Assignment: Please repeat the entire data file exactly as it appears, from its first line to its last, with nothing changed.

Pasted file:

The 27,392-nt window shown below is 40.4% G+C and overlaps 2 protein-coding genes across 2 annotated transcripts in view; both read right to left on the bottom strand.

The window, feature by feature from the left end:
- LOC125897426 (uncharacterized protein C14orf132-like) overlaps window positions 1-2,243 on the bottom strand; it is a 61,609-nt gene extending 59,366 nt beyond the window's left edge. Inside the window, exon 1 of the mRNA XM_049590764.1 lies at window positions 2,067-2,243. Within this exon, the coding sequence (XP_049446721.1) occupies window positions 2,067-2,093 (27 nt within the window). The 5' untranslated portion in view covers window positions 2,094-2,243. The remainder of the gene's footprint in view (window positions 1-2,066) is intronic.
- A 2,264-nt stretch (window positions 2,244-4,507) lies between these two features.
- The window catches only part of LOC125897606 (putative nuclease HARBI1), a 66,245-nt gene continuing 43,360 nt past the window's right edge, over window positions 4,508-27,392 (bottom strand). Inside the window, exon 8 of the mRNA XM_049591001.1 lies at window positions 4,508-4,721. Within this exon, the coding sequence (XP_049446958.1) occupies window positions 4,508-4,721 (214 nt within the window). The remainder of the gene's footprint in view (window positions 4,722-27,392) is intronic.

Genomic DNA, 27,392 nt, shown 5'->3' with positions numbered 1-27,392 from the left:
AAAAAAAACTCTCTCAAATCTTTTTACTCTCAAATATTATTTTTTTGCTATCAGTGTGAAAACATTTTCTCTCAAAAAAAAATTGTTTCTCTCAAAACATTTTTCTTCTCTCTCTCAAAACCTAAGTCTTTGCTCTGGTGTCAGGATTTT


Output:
The 27,392-nt window shown below is 40.4% G+C and overlaps 2 protein-coding genes across 2 annotated transcripts in view; both read right to left on the bottom strand.

The window, feature by feature from the left end:
- LOC125897426 (uncharacterized protein C14orf132-like) overlaps window positions 1-2,243 on the bottom strand; it is a 61,609-nt gene extending 59,366 nt beyond the window's left edge. Inside the window, exon 1 of the mRNA XM_049590764.1 lies at window positions 2,067-2,243. Within this exon, the coding sequence (XP_049446721.1) occupies window positions 2,067-2,093 (27 nt within the window). The 5' untranslated portion in view covers window positions 2,094-2,243. The remainder of the gene's footprint in view (window positions 1-2,066) is intronic.
- A 2,264-nt stretch (window positions 2,244-4,507) lies between these two features.
- The window catches only part of LOC125897606 (putative nuclease HARBI1), a 66,245-nt gene continuing 43,360 nt past the window's right edge, over window positions 4,508-27,392 (bottom strand). Inside the window, exon 8 of the mRNA XM_049591001.1 lies at window positions 4,508-4,721. Within this exon, the coding sequence (XP_049446958.1) occupies window positions 4,508-4,721 (214 nt within the window). The remainder of the gene's footprint in view (window positions 4,722-27,392) is intronic.

Genomic DNA, 27,392 nt, shown 5'->3' with positions numbered 1-27,392 from the left:
AAAAAAAACTCTCTCAAATCTTTTTACTCTCAAATATTATTTTTTTGCTATCAGTGTGAAAACATTTTCTCTCAAAAAAAAATTGTTTCTCTCAAAACATTTTTCTTCTCTCTCTCAAAACCTAAGTCTTTGCTCTGGTGTCAGGATTTT